The Founders explained that the purpose of the government they were creating, the only rightful purpose of any government, was to recognize, respect and protect the pre-existing natural rights of the people. Faithful adherence to this purpose is the precondition of the government’s legitimacy and the people’s consent to its rule. It’s all there in the second paragraph of the Declaration of Independence: the heart and soul of our nation and the foundation of a government of the people, by the people and for the people.

When the Founders met again in 1787, they drafted a Constitution that in its structure and substance reaffirmed the Declaration by establishing a federal government of enumerated and limited powers delegated by a sovereign people. The Founders’ purpose in 1787 was to more effectively secure the pre-existing natural rights affirmed in the Declaration. Years later, Lincoln would refer to the Constitution in structural terms as a frame of silver surrounding the gold of the Declaration. Reinforced by Lincoln’s leadership, America would maintain its commitment to the Declaration and the Founders’ Constitution for many years following the Civil War. As a result of this commitment, America enjoyed unparalleled progress and prosperity.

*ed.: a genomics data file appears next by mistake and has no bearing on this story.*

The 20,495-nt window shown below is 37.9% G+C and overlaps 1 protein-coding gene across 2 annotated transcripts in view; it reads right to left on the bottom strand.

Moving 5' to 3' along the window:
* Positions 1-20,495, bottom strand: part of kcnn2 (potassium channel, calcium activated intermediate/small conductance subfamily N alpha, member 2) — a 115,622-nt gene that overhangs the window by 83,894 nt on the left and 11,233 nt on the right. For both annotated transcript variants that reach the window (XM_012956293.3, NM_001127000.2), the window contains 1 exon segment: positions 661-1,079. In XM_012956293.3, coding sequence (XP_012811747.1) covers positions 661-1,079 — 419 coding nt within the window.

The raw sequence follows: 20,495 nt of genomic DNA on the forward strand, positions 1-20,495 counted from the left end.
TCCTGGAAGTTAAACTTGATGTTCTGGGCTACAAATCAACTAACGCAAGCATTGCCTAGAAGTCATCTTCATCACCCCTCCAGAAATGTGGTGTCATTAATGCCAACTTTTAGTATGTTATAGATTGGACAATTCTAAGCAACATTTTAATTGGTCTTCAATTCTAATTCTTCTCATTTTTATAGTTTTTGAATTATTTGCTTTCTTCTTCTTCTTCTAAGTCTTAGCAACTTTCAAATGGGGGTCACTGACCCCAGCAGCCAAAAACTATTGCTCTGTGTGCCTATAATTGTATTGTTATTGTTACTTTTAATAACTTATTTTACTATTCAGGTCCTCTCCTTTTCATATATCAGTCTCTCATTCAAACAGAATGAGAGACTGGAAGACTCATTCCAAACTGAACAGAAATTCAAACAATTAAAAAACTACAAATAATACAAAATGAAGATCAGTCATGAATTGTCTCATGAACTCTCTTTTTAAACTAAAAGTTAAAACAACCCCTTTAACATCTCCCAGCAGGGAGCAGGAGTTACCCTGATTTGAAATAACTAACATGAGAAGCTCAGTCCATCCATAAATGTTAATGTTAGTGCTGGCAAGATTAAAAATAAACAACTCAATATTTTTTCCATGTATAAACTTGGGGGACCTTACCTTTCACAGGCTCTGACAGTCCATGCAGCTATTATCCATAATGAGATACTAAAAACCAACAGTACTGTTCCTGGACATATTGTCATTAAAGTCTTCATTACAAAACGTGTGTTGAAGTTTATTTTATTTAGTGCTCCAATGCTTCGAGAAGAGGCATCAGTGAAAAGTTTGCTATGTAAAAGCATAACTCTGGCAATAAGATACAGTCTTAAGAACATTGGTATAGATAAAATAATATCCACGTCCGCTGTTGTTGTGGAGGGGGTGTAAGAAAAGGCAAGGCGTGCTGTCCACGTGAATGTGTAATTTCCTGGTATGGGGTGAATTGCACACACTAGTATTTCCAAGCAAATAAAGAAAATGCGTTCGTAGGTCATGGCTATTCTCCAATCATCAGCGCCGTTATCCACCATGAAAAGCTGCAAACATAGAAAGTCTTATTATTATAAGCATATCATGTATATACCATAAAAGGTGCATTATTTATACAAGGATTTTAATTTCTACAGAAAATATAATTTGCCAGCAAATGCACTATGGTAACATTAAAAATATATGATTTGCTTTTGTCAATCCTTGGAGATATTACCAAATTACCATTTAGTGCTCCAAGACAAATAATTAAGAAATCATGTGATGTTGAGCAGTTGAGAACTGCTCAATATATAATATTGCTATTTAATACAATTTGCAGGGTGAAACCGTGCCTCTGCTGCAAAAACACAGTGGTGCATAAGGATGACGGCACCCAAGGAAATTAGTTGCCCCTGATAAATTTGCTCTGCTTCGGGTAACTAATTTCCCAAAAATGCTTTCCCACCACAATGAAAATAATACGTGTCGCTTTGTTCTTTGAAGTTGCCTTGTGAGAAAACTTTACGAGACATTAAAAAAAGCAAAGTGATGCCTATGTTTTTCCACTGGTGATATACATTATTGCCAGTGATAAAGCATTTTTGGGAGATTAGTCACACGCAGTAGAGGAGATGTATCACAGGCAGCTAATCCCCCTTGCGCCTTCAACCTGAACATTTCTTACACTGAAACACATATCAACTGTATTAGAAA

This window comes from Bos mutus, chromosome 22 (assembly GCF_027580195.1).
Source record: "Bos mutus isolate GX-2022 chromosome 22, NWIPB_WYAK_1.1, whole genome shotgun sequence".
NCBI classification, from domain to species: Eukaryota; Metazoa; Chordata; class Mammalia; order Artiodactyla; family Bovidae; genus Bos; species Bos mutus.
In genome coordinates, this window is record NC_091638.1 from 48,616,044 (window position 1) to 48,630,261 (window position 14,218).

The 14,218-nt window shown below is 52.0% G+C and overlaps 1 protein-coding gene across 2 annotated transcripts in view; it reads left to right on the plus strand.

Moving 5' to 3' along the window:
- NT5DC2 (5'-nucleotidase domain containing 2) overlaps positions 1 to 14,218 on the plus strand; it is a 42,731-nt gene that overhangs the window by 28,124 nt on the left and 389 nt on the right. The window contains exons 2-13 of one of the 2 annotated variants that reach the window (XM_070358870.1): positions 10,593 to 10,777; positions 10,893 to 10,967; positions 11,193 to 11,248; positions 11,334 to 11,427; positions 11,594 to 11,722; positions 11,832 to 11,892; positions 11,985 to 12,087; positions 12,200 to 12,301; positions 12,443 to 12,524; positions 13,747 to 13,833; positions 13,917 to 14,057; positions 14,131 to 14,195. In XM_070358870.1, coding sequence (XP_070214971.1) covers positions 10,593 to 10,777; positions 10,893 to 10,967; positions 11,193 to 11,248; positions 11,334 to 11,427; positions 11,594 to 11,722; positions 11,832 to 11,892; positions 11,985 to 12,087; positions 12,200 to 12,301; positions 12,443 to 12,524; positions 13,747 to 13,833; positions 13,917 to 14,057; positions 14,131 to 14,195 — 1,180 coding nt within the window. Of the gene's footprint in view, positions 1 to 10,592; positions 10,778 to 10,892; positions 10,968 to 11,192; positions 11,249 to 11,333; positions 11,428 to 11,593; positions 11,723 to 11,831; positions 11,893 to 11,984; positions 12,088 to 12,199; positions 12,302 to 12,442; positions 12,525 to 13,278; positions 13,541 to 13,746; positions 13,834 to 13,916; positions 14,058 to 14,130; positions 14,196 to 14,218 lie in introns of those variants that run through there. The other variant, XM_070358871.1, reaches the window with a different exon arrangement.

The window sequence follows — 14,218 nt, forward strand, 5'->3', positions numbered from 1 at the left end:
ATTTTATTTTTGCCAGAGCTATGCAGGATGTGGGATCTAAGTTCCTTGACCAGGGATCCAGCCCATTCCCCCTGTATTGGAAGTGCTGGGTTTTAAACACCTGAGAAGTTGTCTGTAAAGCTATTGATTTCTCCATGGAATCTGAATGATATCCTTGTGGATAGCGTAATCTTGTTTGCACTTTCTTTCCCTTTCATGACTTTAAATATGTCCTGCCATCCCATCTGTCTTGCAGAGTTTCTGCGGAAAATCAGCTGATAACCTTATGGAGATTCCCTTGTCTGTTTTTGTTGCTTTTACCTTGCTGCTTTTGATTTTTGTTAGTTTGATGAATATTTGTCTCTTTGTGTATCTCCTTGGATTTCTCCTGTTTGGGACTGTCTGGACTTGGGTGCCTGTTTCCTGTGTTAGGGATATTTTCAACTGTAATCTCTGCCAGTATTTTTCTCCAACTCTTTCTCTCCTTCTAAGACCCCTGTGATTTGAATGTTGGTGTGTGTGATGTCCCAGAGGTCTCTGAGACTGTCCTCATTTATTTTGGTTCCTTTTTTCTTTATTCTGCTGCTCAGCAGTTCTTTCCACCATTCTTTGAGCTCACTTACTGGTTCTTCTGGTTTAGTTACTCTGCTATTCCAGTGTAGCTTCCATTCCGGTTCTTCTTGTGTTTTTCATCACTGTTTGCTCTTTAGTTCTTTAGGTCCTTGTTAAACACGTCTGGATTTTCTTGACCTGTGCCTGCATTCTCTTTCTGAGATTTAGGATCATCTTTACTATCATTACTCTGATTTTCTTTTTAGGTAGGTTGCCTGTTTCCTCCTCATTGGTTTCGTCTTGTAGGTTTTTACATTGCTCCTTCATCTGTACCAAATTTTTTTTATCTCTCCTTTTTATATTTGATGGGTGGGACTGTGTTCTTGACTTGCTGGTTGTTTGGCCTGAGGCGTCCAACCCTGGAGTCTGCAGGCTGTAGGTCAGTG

However, as the twentieth century unfolded, some Americans began to question the principles and institutions of our founding in light of the serious challenges that then confronted the country: large-scale concentrated industrialization, urbanization, mass immigration, labor unrest and the threat of world war and revolution.

Certain politicians and intellectuals - with Woodrow Wilson the embodiment of both - thought that the principles of natural rights, liberty and limited government embodied in the Declaration and the Constitution were outdated relics of a simpler past that dangerously undercut the ability of the government to effectively deal with the challenges that confronted it. Wilson and others believed they had more “progressive” ideas for the updated government they thought American needed.

Wilson and his fellow progressives turned away from England and traditional liberalism as a source of political inspiration. Instead, they turned to Imperial Germany and a Prussian model of government that had rejected constitutional constraints. Impressed by the prerogatives and regimenting efficiency of German bureaucracy, the pacifying effect of the German welfare system and the exhilarating implications for state power contained in German philosophy, the progressives sought to create nothing less than a “new republic” to meet the new challenges of the modern era.